Run For Something plans to endorse at least 140 education-related candidates this year—including those running for local school boards, state boards of education and library boards—aiming to confront what the group sees as a conservative stronghold on school boards.

“They understand that determining what kids learn in schools can help create the voters they become,” says Run for Something Co-Founder Amanda Litman, noting that the people who win these elections stand to influence far more than bus schedules and teacher pay.

“The people who control your school boards determine the kind of curriculum your kids learn in many places, which then determines the kind of citizens they grow up to become.”

‘A personal, emotional fight’

Staci Childrens decided to run in Texas State Board of Education after seeing the backlash against critical race theories in Texas. This includes a new law that restricts how teachers may discuss race or gender in the classroom.

“What really took me over the edge was when I started hearing this rhetoric around critical race theory and how just teaching the accurate depiction of U.S. history is now used as an emotional tactic to try to get people in an uproar,” says Childs, an attorney who previously taught reading and U.S. history in Houston public schools.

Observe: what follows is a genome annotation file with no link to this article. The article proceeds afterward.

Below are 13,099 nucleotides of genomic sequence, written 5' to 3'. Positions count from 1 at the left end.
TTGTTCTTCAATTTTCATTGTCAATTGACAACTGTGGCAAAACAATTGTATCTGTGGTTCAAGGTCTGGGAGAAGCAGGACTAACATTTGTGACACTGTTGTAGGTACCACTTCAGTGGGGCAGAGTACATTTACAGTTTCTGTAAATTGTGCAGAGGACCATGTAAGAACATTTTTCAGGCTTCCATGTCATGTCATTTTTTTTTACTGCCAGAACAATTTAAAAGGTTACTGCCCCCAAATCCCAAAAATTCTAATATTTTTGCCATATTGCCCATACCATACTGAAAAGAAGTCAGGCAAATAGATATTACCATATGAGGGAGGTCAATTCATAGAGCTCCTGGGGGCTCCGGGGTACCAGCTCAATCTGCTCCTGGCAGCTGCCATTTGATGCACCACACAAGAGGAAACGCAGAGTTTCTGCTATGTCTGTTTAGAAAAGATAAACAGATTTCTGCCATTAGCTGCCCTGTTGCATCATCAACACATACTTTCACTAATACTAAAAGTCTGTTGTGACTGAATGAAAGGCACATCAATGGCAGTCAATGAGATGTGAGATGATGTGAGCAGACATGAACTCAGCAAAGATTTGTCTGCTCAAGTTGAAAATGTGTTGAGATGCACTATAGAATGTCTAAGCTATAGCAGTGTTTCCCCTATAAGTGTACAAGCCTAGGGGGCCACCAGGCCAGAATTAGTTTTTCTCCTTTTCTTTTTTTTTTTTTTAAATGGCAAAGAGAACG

“I want to play a part in what kids learn, I want to make sure they’re learning stuff that will help them when they become adults, and I want to make sure that they’re learning things about themselves and their identities.”

Childs has been endorsed by Run for Something. He is currently running against Coretta Malta-Fontenot in May’s run-off election. Coretta MallettFontenot is an 11th grade English teacher who feels similarly disillusioned by rhetoric surrounding critical race theory.